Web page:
Tragedy of Absent Fathers: Central Kentucky Man Sentenced Over Deadly Shooting and Crash Incident
LEXINGTON, KY — A Frankfort man was sentenced to a decade behind bars on Monday in a case involving a fatal shooting and car crash that provoked rumination about crime, absent fathers, and the impact on the African American community from Fayette Circuit Judge Julie Goodman, the Herald-Leader’s Taylor Six reports.
Theodrick Tillman, 32, received a 10-year prison sentence after pleading guilty in January to charges of facilitating murder and first-degree criminal mischief, court records revealed. Tillman also carried the weight of being a persistent felony offender.
The tragic sequence of events unfolded on the morning of Nov. 20, 2020, when 37-year-old De’Shawn Jimerson, a Washington resident, was found dead underneath his overturned SUV. Jimerson’s vehicle had run off the road and landed at the bottom of a large culvert at the intersection of Winchester Road and Midland Place in Lexington. The incident was initially investigated as a fatal crash until it was discovered that Jimerson had sustained multiple gunshot wounds.
Judge Goodman sentenced Tillman for the amended charges. Tillman’s 10-year sentence for facilitation of murder and a 2-year term for first-degree criminal mischief will run concurrently, which sets his total prison time at 10 years. His sentencing followed three prior scheduled hearings.
Tillman originally faced murder charges connected to Jimerson’s death. However, his offenses were downgraded as part of a plea deal. Interestingly, both Goodman and Tillman’s attorney, Valerie Church, noted the Fayette County Coroner was unable to definitively ascertain whether the crash or the gunshots resulted in Jimerson’s demise. They also pointed out the absence of any evidence suggesting that Tillman was the gunman.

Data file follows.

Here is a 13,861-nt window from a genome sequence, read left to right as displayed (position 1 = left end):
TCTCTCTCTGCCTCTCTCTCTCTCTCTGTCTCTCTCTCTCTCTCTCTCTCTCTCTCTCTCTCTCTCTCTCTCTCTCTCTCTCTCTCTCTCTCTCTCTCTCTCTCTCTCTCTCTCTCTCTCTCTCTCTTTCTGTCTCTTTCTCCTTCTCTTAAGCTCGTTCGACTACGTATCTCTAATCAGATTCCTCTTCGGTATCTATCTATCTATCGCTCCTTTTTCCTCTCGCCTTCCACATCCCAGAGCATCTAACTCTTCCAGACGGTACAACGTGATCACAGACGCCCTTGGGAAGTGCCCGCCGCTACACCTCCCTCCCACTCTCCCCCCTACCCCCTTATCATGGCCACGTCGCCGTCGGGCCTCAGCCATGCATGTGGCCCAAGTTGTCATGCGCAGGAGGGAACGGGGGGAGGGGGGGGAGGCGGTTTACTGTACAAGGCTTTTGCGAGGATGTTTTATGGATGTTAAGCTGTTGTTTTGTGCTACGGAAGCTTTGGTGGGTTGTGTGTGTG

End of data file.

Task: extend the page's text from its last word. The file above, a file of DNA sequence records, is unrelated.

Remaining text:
I don’t understand why grown men with seven and 12 children aren’t with their children and instead are out running the roads and the streets — and why one from Washington state, where 12 children are, was in Fayette County,Fayette Circuit Judge Julie Goodman
The judge’s remarks highlighted the devastating fallout of the incident – two fathers now absent from their children’s lives. “I don’t understand why grown men with seven and 12 children aren’t with their children and instead are out running the roads and the streets — and why one from Washington state, where 12 children are, was in Fayette County,” Goodman lamented during sentencing. She expressed concern about the 19 children who would grow up without their fathers due to this incident.
Goodman’s observations tapped into broader societal issues and the often overlooked devastation of crime within the Black community. “It is almost always young Black men who are turning on each other, and society ignores it, and thinks to put them all in the penitentiary and put them out of sight, and it will go away and we won’t have to acknowledge that we have these issues,” Goodman said.
She added, “I cannot make these 19 children have fathers who cared to be at home.”
The victim’s aunt and legal guardian since birth, Debra, spoke via Zoom, expressing her hope that Tillman would spend his time in prison reflecting on the devastation he has wrought. “You left 12 children without a father. I don’t wish pain or suffering on anyone, but we are in a lot of pain and we are all suffering due to the loss of my baby,” she said.
In court, Tillman, father to seven children himself, apologized for his involvement in the tragic incident, acknowledging his own loss. “Everyone makes mistakes and I made one,” Tillman admitted. “I didn’t mean for it to happen but I wish I could take it back.”
The case underscored the ripple effects of crime and violence within the community, the resulting familial devastation, and the need for more effective ways to address these critical issues. In the wake of this tragic incident, 19 children have been left without a father — a sobering reality that underscores the deeper societal implications of this case
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